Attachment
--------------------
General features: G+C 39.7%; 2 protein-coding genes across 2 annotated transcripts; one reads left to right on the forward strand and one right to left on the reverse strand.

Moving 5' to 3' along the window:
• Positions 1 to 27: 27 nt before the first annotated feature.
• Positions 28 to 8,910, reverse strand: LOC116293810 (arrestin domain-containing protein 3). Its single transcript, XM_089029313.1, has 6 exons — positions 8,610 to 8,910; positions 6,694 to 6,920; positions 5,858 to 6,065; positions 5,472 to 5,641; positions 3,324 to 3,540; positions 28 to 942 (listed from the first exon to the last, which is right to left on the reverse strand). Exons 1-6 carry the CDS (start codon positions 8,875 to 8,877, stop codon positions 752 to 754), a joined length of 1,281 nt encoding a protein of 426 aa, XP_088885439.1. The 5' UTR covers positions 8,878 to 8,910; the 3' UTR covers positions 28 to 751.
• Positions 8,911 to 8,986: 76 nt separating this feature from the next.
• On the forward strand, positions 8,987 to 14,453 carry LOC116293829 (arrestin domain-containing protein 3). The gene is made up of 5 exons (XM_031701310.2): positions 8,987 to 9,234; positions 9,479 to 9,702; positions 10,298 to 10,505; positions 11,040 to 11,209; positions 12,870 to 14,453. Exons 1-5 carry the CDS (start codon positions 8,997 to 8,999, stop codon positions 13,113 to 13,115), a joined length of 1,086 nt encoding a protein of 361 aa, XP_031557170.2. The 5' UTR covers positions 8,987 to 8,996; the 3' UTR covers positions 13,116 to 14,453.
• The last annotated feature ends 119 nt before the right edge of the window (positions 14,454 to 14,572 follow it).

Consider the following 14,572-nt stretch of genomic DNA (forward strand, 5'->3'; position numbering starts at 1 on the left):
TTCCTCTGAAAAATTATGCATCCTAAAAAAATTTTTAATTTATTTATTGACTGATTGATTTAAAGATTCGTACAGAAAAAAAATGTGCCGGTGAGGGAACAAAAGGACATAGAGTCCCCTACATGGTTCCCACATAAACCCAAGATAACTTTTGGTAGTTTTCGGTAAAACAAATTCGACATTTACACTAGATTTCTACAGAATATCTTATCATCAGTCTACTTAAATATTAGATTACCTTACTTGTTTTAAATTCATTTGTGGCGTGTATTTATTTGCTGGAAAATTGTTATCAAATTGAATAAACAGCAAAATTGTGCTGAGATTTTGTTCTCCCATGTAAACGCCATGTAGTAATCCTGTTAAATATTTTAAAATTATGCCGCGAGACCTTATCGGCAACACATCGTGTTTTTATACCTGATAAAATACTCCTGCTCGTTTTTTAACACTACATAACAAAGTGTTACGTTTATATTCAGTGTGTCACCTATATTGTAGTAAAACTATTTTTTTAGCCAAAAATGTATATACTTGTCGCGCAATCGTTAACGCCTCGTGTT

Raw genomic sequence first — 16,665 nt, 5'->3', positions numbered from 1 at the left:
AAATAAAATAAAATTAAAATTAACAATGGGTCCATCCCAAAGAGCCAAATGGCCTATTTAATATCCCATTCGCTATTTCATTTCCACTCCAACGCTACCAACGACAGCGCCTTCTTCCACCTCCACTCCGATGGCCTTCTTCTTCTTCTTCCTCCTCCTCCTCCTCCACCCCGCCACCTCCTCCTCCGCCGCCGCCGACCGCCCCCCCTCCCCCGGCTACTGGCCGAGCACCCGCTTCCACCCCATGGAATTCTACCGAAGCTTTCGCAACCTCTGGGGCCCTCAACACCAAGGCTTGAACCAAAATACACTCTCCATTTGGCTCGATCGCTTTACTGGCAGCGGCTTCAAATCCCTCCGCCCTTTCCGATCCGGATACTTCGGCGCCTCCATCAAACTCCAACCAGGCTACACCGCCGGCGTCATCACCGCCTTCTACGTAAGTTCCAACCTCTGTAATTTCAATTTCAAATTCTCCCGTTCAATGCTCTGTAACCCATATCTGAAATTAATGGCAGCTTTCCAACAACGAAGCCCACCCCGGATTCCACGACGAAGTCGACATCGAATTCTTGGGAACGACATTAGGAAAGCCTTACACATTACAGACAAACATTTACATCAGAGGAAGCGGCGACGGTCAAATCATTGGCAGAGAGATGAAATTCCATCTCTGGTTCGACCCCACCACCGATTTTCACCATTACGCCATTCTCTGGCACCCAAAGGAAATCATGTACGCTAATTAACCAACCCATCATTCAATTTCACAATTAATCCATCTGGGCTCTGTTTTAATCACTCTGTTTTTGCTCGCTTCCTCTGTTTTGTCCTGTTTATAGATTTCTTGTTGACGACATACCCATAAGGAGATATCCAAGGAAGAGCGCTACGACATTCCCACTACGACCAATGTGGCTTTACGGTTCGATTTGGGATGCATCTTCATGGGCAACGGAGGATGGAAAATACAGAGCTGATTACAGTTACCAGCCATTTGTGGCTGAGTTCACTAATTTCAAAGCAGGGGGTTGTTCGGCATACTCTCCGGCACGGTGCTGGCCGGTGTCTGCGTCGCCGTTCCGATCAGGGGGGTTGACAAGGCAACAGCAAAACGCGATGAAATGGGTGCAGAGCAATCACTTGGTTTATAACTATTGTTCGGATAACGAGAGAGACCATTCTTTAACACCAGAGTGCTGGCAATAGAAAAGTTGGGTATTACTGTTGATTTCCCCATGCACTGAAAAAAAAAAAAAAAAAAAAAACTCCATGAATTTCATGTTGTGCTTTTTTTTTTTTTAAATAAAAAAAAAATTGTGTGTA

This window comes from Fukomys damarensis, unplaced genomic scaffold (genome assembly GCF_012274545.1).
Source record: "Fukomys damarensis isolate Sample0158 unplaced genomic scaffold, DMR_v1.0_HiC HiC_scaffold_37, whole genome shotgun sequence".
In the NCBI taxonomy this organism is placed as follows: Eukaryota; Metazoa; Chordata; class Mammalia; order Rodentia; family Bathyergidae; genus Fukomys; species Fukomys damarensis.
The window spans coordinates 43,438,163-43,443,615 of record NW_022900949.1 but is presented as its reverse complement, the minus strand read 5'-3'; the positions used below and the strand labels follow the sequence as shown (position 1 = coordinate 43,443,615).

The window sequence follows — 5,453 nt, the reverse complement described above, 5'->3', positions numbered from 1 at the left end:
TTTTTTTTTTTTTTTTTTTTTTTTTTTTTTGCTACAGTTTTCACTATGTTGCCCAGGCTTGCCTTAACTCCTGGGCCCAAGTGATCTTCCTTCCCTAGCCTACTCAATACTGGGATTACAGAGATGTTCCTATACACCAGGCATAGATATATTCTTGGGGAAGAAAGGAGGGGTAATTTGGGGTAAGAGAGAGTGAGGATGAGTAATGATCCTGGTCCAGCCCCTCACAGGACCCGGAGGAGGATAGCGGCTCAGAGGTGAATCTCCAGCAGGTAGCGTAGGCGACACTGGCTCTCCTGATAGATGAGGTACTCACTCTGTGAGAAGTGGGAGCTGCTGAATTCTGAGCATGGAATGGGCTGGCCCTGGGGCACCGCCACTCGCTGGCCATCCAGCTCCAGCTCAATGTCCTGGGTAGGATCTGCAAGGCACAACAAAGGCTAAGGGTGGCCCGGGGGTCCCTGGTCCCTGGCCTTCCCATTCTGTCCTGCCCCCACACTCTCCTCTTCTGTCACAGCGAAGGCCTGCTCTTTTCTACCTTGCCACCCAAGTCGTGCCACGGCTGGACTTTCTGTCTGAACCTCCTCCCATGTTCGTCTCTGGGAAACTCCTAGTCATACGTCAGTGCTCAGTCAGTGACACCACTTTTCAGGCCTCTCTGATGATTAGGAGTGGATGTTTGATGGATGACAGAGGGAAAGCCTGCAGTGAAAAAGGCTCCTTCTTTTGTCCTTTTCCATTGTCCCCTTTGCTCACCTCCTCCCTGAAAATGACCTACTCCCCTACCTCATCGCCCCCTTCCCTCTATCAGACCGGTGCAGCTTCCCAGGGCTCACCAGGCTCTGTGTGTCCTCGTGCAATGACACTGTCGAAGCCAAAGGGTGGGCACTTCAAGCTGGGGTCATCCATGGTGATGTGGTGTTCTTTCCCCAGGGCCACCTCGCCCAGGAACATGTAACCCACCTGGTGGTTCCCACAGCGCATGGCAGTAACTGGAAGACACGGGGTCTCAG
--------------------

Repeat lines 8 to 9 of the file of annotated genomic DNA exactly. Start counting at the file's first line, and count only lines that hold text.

Consider the following 14,572-nt stretch of genomic DNA (forward strand, 5'->3'; position numbering starts at 1 on the left):
TTCCTCTGAAAAATTATGCATCCTAAAAAAATTTTTAATTTATTTATTGACTGATTGATTTAAAGATTCGTACAGAAAAAAAATGTGCCGGTGAGGGAACAAAAGGACATAGAGTCCCCTACATGGTTCCCACATAAACCCAAGATAACTTTTGGTAGTTTTCGGTAAAACAAATTCGACATTTACACTAGATTTCTACAGAATATCTTATCATCAGTCTACTTAAATATTAGATTACCTTACTTGTTTTAAATTCATTTGTGGCGTGTATTTATTTGCTGGAAAATTGTTATCAAATTGAATAAACAGCAAAATTGTGCTGAGATTTTGTTCTCCCATGTAAACGCCATGTAGTAATCCTGTTAAATATTTTAAAATTATGCCGCGAGACCTTATCGGCAACACATCGTGTTTTTATACCTGATAAAATACTCCTGCTCGTTTTTTAACACTACATAACAAAGTGTTACGTTTATATTCAGTGTGTCACCTATATTGTAGTAAAACTATTTTTTTAGCCAAAAATGTATATACTTGTCGCGCAATCGTTAACGCCTCGTGTT